Monday, April 25, 2016

Sunday, February 7, 2016

Marty Hergert via StoryWorth
205 Dublin Court Blue Springs Mo 1978
In order to buy their first home, my parents applied for a Federal Housing Administration "sweat equity" loan from a bank in a suburb of Kansas City, Missouri, called Blue Springs. The first bank had turned them down because they didn't have down payment so the FHA loan was their only hope. My mother was 25 and my father was 27 and I was 7. My dad was assistant manager at a variety store called Matco at White Oak Plaza in Blue Spring. In order to qualify for the loan, they had to agree to invest their time and labor (aka 'sweat') to pick out and install light fixtures, paint the house (inside and out), and wallpaper.
The house was new construction which started in the spring of 1978 in a subdivision called "Palo Park." It was carved out of farmland off US Highway 7 south of Blue Springs, Missouri. At the time "7 Highway," as it's referred to locally, was a two-lane road through the entire length of Blue Springs, a city of about 10,000.
Palo Park's entrance had a double-sided wooden sign with the subdivision's name in large letters on both sides, announcing to cars traveling from north and south that new homes were available starting from $25,000. In the mid 1970s, developers purchased land in this area for new housing tracts. They would 'subdivide' the acreage in lots, map out streets — with numerous dead-end cul-de-sacs — and create a neighborhood that was completely devoted to winding streets and uniform style houses.
Developers named their subdivisions pleasant, pastoral names. Near Palo Park were Deer Run, Lake Village (which did have a small, manmade lake), Keystone Estates, Manor South, and Pheasant Run. The subdivision plans called for very few through streets. You didn't drive through a planned subdivision to get anywhere else, you entered because you lived there or were visiting someone who did. The streets were quiet and empty most of the time.
When you wanted a new house in Palo Park, you drove past the billboard sign and, just past the entrance, to the right there was a cul-de-sac with about five 'model' homes. Future home owners walked through the models to see what their new home could look like. I remember going through each one with my mother and father. The styles were mostly split-level, with a center entrance and a two-car garage at the ground level. A double-set of stairs led up to the main entrance on the second level. The yards sloped on the front down to the street. The driveways were long — enough for 4 to six cars — and completely flat.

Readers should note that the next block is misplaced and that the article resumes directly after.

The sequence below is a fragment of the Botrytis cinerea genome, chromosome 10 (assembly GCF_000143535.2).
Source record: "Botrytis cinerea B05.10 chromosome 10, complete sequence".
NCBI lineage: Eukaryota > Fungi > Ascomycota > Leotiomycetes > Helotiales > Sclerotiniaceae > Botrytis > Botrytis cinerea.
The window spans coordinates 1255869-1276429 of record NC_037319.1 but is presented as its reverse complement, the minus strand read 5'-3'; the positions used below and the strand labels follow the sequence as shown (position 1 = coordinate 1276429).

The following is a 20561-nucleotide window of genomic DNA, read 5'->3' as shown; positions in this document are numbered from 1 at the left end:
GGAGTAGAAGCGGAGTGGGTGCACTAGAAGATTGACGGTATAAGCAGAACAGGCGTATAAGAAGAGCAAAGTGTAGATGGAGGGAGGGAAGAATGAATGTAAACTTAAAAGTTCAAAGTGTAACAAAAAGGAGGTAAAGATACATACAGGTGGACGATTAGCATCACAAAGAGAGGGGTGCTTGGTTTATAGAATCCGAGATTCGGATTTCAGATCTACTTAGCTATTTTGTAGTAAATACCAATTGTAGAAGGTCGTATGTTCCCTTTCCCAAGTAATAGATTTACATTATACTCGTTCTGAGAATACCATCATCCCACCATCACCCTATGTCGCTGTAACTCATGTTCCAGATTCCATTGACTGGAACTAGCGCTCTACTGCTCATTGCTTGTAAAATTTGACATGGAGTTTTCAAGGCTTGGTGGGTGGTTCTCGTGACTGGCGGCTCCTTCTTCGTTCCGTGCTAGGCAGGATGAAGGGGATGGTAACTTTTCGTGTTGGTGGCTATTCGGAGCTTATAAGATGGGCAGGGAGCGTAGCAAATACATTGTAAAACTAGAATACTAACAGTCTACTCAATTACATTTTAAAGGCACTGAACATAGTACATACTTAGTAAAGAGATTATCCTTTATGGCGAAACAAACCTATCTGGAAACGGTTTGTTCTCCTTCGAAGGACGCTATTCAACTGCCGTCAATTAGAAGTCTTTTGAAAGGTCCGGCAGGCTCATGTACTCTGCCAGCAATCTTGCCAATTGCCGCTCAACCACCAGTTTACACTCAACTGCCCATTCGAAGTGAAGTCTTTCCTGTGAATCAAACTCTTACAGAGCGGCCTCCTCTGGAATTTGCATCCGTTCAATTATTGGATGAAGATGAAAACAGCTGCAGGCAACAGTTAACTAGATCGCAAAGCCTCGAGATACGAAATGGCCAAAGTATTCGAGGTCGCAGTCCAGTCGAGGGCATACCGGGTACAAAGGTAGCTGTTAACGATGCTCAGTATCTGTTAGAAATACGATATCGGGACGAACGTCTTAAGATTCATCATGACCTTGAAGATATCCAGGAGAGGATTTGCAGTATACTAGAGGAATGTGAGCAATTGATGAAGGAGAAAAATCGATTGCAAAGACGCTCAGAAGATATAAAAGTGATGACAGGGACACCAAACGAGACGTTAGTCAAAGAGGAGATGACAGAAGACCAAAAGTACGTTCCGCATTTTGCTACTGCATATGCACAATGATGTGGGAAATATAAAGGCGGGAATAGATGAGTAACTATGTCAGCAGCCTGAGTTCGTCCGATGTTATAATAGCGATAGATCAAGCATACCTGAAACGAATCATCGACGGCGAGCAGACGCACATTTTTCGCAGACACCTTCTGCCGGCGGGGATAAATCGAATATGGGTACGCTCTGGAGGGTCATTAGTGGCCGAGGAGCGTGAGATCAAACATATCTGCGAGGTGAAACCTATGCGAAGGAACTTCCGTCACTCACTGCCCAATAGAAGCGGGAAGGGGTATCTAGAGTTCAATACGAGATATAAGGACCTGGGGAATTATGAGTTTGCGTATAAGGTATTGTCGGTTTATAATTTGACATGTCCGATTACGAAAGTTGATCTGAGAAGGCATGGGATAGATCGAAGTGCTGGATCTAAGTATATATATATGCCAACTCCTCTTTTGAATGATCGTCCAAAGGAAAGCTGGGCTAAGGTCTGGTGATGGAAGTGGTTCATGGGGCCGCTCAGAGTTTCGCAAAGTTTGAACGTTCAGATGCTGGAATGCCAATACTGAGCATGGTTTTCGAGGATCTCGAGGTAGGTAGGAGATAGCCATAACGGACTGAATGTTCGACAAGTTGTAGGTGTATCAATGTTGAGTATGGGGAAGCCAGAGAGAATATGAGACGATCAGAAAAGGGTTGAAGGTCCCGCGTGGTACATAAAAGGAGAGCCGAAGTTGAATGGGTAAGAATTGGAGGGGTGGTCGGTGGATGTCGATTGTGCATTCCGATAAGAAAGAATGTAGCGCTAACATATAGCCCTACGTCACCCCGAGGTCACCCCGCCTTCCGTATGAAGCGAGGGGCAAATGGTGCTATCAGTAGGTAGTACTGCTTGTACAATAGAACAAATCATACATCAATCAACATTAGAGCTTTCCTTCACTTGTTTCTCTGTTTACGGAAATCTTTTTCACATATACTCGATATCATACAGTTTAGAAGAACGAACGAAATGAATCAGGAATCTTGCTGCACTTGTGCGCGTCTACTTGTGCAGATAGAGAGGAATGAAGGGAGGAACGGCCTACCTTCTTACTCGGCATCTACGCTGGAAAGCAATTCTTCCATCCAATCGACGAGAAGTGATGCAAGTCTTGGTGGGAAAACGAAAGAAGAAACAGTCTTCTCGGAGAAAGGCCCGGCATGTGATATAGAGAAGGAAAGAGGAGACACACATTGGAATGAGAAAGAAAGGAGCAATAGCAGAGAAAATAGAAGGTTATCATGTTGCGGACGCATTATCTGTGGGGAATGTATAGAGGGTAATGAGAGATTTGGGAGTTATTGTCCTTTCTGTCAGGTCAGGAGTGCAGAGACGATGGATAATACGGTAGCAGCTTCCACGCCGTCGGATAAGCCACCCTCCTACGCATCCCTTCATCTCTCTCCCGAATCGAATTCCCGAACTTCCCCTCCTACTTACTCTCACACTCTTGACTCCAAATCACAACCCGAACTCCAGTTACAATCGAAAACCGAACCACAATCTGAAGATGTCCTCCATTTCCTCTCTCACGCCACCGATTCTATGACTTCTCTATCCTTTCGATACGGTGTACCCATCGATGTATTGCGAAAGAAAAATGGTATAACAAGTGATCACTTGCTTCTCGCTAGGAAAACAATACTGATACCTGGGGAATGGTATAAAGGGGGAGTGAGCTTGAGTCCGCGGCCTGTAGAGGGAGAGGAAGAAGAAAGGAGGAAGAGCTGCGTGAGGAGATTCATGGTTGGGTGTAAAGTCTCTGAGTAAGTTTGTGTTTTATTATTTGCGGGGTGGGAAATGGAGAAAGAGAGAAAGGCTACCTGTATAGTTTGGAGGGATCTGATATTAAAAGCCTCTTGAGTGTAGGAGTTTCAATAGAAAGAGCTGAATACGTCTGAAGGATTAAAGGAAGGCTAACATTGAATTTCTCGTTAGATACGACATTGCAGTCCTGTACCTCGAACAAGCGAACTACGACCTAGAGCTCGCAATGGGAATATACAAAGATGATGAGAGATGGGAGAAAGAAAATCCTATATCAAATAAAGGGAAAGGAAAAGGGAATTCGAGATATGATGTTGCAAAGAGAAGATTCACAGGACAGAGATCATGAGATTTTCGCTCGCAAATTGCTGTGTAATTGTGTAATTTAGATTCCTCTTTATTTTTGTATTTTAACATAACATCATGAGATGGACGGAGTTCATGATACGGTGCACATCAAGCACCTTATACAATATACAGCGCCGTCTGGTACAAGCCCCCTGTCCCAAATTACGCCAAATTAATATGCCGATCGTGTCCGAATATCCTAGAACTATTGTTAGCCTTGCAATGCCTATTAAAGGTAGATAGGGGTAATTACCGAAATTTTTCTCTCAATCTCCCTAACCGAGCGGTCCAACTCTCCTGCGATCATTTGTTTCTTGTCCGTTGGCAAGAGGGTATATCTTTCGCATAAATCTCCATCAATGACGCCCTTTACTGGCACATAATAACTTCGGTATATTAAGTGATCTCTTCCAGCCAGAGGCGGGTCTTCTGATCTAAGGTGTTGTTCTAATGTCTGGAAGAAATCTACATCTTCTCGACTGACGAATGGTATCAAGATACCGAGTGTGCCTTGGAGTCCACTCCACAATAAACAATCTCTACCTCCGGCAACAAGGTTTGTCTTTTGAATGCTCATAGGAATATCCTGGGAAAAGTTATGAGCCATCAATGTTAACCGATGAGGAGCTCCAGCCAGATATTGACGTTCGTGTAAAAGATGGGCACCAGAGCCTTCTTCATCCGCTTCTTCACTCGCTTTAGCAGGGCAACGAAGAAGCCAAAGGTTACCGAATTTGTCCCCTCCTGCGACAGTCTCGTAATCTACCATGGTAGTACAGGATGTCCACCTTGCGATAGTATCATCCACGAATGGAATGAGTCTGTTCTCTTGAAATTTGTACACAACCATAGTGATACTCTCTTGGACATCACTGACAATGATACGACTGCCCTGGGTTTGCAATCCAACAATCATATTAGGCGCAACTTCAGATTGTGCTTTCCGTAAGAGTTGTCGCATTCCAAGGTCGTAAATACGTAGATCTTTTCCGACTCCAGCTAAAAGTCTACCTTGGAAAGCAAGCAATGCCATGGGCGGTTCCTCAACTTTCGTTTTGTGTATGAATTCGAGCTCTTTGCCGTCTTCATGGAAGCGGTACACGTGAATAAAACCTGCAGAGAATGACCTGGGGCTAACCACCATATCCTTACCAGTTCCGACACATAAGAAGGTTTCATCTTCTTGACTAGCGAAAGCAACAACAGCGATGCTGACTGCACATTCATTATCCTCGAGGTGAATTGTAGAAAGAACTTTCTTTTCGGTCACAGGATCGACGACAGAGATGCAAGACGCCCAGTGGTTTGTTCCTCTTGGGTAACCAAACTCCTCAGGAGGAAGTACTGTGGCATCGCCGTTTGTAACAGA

The garage in one of these sample homes was used as an office. You went through a regular set of doors (that would be later replaced with a real garage door when the subdivision was built out and the home sold to someone.) The model homes smelled or new carpet, dry wall, and paint. They had textured, sprayed-on 'popcorn' ceilings. Most had three bedrooms and one bathroom with a shower and bathtub. There was a living room, a small dining room usually connected to the living room and the kitchen.
We looked over the map and the available lots. There were some along Killarney Lane and Shamrock Place but Killarney Court was full. We picked an open lot in the northeast section on Dublin Court — a cul-de-sac with just three lots of eight left. Our house number would be 205.

Sunday, January 10, 2016

http://nevadamo.org/police-department/nevada-police-history-photo-gallery/











City of Nevada

Nevada Police History

  •  The History of the Nevada Police Department
  •  A Directed Study by Katherine Kerbs
  • In association with Kaye Brittingham
  •  (daughter of Chief Stanley Brittingham)
  • Cottey College
  • May 10, 2012